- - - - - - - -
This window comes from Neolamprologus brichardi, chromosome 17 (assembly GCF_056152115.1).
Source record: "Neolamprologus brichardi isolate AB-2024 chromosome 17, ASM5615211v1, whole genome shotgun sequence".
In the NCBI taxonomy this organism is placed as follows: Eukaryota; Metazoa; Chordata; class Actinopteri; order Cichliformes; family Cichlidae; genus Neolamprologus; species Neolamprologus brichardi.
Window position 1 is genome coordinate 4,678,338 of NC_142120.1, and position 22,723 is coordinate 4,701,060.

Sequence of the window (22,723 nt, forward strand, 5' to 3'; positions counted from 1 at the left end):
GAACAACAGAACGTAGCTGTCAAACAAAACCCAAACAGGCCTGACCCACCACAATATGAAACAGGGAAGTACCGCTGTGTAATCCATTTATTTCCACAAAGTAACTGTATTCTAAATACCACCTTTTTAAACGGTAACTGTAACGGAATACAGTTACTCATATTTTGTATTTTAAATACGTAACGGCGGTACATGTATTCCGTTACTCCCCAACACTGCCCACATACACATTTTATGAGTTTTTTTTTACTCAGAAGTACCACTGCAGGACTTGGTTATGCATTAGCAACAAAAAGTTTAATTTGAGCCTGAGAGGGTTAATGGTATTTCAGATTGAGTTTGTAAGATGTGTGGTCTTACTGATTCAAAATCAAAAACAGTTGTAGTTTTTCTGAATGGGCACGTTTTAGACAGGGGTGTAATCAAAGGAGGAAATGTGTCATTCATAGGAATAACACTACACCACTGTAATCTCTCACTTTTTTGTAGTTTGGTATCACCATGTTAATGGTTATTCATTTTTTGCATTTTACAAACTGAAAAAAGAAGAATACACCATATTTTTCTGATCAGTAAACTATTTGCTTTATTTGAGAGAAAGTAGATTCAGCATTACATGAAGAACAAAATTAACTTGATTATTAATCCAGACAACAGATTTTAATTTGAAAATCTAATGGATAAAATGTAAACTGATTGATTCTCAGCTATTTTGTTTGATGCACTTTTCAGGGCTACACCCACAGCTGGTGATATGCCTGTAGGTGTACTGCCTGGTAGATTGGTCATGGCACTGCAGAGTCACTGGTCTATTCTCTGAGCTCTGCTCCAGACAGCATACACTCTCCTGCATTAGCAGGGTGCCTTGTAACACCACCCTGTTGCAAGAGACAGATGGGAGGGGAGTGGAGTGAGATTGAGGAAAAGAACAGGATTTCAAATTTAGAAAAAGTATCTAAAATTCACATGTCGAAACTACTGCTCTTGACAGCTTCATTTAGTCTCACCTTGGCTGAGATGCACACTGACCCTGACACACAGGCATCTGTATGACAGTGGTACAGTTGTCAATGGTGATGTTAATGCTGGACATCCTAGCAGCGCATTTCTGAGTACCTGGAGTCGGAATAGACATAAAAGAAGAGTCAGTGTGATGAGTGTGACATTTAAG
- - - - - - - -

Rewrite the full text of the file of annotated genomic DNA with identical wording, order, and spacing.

This window comes from Neolamprologus brichardi, chromosome 17 (assembly GCF_056152115.1).
Source record: "Neolamprologus brichardi isolate AB-2024 chromosome 17, ASM5615211v1, whole genome shotgun sequence".
In the NCBI taxonomy this organism is placed as follows: Eukaryota; Metazoa; Chordata; class Actinopteri; order Cichliformes; family Cichlidae; genus Neolamprologus; species Neolamprologus brichardi.
Window position 1 is genome coordinate 4,678,338 of NC_142120.1, and position 22,723 is coordinate 4,701,060.

Sequence of the window (22,723 nt, forward strand, 5' to 3'; positions counted from 1 at the left end):
GAACAACAGAACGTAGCTGTCAAACAAAACCCAAACAGGCCTGACCCACCACAATATGAAACAGGGAAGTACCGCTGTGTAATCCATTTATTTCCACAAAGTAACTGTATTCTAAATACCACCTTTTTAAACGGTAACTGTAACGGAATACAGTTACTCATATTTTGTATTTTAAATACGTAACGGCGGTACATGTATTCCGTTACTCCCCAACACTGCCCACATACACATTTTATGAGTTTTTTTTTACTCAGAAGTACCACTGCAGGACTTGGTTATGCATTAGCAACAAAAAGTTTAATTTGAGCCTGAGAGGGTTAATGGTATTTCAGATTGAGTTTGTAAGATGTGTGGTCTTACTGATTCAAAATCAAAAACAGTTGTAGTTTTTCTGAATGGGCACGTTTTAGACAGGGGTGTAATCAAAGGAGGAAATGTGTCATTCATAGGAATAACACTACACCACTGTAATCTCTCACTTTTTTGTAGTTTGGTATCACCATGTTAATGGTTATTCATTTTTTGCATTTTACAAACTGAAAAAAGAAGAATACACCATATTTTTCTGATCAGTAAACTATTTGCTTTATTTGAGAGAAAGTAGATTCAGCATTACATGAAGAACAAAATTAACTTGATTATTAATCCAGACAACAGATTTTAATTTGAAAATCTAATGGATAAAATGTAAACTGATTGATTCTCAGCTATTTTGTTTGATGCACTTTTCAGGGCTACACCCACAGCTGGTGATATGCCTGTAGGTGTACTGCCTGGTAGATTGGTCATGGCACTGCAGAGTCACTGGTCTATTCTCTGAGCTCTGCTCCAGACAGCATACACTCTCCTGCATTAGCAGGGTGCCTTGTAACACCACCCTGTTGCAAGAGACAGATGGGAGGGGAGTGGAGTGAGATTGAGGAAAAGAACAGGATTTCAAATTTAGAAAAAGTATCTAAAATTCACATGTCGAAACTACTGCTCTTGACAGCTTCATTTAGTCTCACCTTGGCTGAGATGCACACTGACCCTGACACACAGGCATCTGTATGACAGTGGTACAGTTGTCAATGGTGATGTTAATGCTGGACATCCTAGCAGCGCATTTCTGAGTACCTGGAGTCGGAATAGACATAAAAGAAGAGTCAGTGTGATGAGTGTGACATTTAAG